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Rep. Darrell Issa addressed the press after a Saturday afternoon meeting of the House Republican Conference. (Tom Williams/CQ Roll Call)
Rep. Darrell Issa addressed the press after a Saturday afternoon meeting of the House Republican Conference. (Tom Williams/CQ Roll Call)

Republicans on the House Oversight and Government Reform Committee went after IRS Commissioner John Koskinen again Monday, while Democrats on the panel reserved much of their ire for Chairman Darrell Issa.  

Issa, involved in a high-profile clash earlier this year with Elijah Cummings, the senior Democrat on the panel, was criticized repeatedly during Monday’s hearing by Democrats who dismissed the proceeding as election-year posturing.  

At one point, the California Republican warned Democrats that House rules forbid members from questioning the integrity or motives of other members — touching off a heated protest from Rep. Steven Horsford. The Nevada Democrat angrily contrasted Issa’s admonition Monday with the March 5 incident, in which Cummings’ microphone was turned off mid-statement on Issa’s orders.  

Issa repeatedly cut Horsford off, insisting the lawmaker “state a point of parliamentary inquiry,” until Cummings broke in and asked the chairman to “Let him ask the question.”  

“I will not,” Issa said.  

The contentious exchange between the two African-American congressmen and Issa, who is white, was reminiscent of the hearing in March, which was also on the IRS and the agency’s targeting of conservative political groups. 
After that incident, the Congressional Black Caucus asked the House to condemn Issa and asked Speaker John A. Boehner to strip Issa of his chairmanship, though no action was taken.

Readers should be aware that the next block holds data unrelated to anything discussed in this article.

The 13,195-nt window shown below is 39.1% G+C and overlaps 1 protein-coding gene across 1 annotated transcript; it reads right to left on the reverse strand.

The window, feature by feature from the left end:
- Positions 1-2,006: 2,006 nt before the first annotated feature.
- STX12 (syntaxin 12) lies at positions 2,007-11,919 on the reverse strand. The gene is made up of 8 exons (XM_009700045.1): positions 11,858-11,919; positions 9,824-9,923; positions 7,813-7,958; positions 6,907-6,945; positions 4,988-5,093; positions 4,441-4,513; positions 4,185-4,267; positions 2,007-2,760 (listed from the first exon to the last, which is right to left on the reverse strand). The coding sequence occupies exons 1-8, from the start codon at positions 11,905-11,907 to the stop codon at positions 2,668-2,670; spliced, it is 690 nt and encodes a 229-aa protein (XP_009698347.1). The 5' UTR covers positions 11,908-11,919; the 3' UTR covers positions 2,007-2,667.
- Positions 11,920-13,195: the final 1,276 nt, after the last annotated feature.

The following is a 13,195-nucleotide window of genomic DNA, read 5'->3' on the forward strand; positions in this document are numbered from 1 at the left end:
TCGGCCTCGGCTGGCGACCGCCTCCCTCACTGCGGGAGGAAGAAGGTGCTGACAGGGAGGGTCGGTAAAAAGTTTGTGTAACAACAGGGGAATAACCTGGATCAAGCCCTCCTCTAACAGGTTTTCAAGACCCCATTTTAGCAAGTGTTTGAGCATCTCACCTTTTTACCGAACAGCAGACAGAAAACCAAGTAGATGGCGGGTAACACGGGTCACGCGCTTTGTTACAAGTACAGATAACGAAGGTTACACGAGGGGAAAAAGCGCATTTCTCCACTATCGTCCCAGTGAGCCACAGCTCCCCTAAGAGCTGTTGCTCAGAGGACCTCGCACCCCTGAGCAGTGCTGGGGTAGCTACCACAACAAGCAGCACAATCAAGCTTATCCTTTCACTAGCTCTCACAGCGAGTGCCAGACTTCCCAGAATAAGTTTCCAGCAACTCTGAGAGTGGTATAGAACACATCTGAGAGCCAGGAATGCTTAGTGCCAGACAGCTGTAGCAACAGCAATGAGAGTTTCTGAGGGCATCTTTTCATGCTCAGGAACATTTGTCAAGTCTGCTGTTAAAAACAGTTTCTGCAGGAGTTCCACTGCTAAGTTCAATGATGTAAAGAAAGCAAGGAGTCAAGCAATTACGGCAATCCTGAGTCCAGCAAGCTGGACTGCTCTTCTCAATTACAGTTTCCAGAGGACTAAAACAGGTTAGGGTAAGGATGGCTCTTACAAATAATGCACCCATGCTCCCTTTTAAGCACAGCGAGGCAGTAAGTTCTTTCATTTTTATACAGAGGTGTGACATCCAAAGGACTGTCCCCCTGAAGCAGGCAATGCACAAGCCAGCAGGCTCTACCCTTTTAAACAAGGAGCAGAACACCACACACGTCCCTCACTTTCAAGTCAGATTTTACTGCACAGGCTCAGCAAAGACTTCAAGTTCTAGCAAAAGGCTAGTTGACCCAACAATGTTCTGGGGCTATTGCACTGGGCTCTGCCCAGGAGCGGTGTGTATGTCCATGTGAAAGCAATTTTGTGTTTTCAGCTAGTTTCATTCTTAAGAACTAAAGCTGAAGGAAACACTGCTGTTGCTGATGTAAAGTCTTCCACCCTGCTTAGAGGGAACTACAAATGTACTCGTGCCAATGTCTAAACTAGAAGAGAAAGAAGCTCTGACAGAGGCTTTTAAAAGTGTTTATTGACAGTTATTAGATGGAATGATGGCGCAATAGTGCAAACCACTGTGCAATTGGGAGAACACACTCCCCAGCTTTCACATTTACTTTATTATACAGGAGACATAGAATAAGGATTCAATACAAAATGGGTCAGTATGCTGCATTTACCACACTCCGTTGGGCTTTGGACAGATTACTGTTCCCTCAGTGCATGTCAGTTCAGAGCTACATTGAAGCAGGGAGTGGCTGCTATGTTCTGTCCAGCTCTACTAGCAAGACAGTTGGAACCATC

Other Democrats, including Jackie Speier of California, John F. Tierney of Massachusetts and D.C. Del. Eleanor Holmes Norton, decried Issa’s handling of the proceedings and the panel’s treatment of Koskinen.
Speier threatened to walk out of the hearing over what she called “badgering” of Koskinen, a former Clinton and Bush administration official who came out of retirement last year to lead the Obama administration’s effort to clean up the tax agency in the wake of the targeting scandal.
But Republicans have accused Koskinen and the IRS of being less than forthcoming with information about the targeting of conservative political groups and during Monday’s hearing repeatedly hammered Koskinen, 74, over the lost emails of Lois Lerner, the former IRS official at the center of the investigation.

Koskinen notified Congress last week that some of the Lerner emails subpoenaed by Issa may be irretrievable because the former official’s computer crashed in 2011 and was discarded and recycled, per normal IRS procedures. Former prosecutor Trey Gowdy, the South Carolina Republican who has also been named to head the House special committee looking into the 2012 terror attack in Benghazi, Libya, relentlessly questioned whether the IRS had mishandled or destroyed evidence in what potentially could be a criminal case.  

“How would you know what elements of the crime existed?” he demanded of Koskinen, “You don’t even know what statutes are in play. You don’t have any idea.”  

Koskinen, unflappable through most of the more than three hours of questioning, seemed flustered by Gowdy, even acknowledging at one point that Gowdy had “a good argument” that the White House had inserted politics into the IRS investigation.  

Monday’s hearing came three days after Koskinen was put through a similar wringer by the House Ways and Means Committee, where Rep. Paul D. Ryan told the commissioner: “Nobody believes you.”  The hearing recessed at about 11 p.m. and is set to resume Tuesday morning. 

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